la Cour de Londres a encore pu écarter la question, lorsqu'elle fut appelée a statuer définitivement sur le sort des navires allemands retenus dans les ports anglais dès le début des hostilités. Ainsi, elle a laissé la controverse indécise, comme il ressort du jugement Marie Leonhardt (1356) :
„The questions discussed upon the hearing of the motion were these : — Was there at the outbreak of the war a rule of international law whereby an enemy merchant ship then found in the port of a belligerent was entitled to depart freely from such port either immediately of after a reasonable number of days of grace ? [Voir sur cette question § 352.] Was such a right prima facie conceded to the German owners of shipping either by Convention VI of The Hague, or by diplomatic Communications which took place on or after the outbreak of war ? [Voir sur cette question § 349.] If prima facie the Convention or any diplomatic communication conceded such a right, was the concession abrogated, or were German nationals precluded from daiming any advantage thereunder by the conduct of Germany during the war in systematic violation of the Convention, and of other Conventions made at The Hague, and of the rules of international law withregard towarfarebetweencivilizedPowers? .... Affidavits.... were read which set out in an appalling catalogue the horrors inflicted during the war by Germany upon belhgerents, neutrals, combatants and non-combatants, by reason of which it was contended on the part of the Crown that German nationals must be hdd disentitled to any advantage from the adherence of Great-Britain to Convention No. VI or from any offers of the British Foreign Office at the outset of the war to extend such advantages under concessions to be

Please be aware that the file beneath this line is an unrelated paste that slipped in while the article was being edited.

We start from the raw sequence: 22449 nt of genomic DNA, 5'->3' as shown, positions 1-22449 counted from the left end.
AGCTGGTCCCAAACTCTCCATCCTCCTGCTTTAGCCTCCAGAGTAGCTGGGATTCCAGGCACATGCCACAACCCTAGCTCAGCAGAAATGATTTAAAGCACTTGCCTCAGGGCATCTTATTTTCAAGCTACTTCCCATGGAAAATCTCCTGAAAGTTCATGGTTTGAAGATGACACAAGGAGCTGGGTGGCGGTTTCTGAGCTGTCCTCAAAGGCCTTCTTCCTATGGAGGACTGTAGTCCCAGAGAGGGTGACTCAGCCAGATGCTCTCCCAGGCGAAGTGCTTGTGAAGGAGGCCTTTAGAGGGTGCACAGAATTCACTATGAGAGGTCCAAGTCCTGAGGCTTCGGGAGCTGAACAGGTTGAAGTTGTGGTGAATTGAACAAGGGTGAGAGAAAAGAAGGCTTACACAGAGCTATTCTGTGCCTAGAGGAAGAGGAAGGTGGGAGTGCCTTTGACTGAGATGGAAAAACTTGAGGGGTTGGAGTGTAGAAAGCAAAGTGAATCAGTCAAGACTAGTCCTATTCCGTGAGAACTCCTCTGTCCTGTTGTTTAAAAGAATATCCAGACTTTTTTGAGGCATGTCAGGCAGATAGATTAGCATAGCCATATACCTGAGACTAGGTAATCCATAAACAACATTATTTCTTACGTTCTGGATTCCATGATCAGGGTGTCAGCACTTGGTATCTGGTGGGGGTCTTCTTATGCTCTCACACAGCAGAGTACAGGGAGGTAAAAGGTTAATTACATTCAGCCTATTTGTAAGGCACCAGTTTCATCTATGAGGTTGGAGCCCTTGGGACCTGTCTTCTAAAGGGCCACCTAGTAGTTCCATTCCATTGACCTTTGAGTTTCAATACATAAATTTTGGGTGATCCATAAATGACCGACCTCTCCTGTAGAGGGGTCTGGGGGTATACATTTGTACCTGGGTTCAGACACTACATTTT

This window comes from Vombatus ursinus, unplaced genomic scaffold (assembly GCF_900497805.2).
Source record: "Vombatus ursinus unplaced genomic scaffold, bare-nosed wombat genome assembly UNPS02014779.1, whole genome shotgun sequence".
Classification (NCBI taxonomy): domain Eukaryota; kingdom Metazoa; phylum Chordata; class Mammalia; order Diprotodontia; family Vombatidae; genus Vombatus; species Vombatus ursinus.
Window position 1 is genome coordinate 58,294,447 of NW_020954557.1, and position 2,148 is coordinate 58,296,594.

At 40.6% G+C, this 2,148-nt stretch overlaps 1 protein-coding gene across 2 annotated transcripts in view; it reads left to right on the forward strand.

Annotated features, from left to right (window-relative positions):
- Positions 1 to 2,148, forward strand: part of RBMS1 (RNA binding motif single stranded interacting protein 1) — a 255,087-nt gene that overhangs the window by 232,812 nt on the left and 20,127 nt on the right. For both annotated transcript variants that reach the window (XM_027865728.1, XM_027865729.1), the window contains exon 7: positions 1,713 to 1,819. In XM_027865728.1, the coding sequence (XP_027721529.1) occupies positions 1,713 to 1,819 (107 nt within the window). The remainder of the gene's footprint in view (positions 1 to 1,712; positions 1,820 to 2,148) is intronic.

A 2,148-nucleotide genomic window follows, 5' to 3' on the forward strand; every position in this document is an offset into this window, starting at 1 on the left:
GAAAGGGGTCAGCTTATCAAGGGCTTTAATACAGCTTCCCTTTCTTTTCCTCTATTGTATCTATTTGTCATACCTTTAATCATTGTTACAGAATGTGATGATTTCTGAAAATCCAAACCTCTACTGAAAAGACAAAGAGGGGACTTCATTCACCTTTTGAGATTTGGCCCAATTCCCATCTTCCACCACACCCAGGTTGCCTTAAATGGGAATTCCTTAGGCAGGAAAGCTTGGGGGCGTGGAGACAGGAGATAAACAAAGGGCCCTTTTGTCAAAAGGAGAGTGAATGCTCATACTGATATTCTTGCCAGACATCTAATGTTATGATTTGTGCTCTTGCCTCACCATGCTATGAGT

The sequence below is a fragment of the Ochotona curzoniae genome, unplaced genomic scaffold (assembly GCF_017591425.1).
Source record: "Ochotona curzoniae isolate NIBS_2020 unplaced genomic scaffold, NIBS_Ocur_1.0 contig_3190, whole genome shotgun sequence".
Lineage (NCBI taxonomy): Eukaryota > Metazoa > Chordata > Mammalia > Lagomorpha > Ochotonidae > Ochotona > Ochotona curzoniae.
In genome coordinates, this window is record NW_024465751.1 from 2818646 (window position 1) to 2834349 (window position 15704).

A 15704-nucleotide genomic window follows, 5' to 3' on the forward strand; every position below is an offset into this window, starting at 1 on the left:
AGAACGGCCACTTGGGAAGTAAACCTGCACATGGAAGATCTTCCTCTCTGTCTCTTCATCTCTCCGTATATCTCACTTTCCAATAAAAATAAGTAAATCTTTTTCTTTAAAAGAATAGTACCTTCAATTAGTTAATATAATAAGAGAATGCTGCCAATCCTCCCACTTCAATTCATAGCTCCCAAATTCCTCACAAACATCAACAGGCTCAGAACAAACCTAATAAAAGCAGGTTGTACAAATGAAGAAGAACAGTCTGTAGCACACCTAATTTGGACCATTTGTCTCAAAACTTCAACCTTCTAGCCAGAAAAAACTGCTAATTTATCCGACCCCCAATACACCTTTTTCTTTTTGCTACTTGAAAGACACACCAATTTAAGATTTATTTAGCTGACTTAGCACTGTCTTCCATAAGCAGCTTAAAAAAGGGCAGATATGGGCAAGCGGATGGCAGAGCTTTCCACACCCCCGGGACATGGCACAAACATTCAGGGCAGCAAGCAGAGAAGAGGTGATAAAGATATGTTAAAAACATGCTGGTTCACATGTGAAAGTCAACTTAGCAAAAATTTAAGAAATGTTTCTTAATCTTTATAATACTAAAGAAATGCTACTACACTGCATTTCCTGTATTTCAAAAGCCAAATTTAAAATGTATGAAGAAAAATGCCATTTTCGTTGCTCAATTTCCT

mutually agreed By reason of the course taken on behalf of the
daimants it is unnecessary that I should come to a décision upon any question other than the first of those I have already mentioned. Mr. N. asserted no rights on their part under The Hague Convention or the diplomatic correspondence (et il invoqua le droit coutumier seul).;."
[Voir pour le reste § 352.]
Ainsi qu'il appert d'un jugement postérieur, du mois de janvier 1921, la Cour anglaise de première instance s'est félicitée de n'avoir pas été dans la nécessité de statuer sur cette question épineuse.
Voir les passages suivants de la décision de Sir Henry Duke concernant les vapeurs Blonde, Hercules and Prosper (1366) :
„Some reference was also made toamatter which was seriouslyraisedin The Marie Leonhardt (1356), and which was seriously raisedhere - namely, that, by reason of the acts of inhuman atrocity perpetrated under thé authority of the Imperia! German Government during the war, citizens of Germany were outside the protection of international law, and could not be heard to make daims to the benefits of international law in matters where their rulers repudiated the obligations of international law. That last-mentioned subject was not necessary for deterrnination in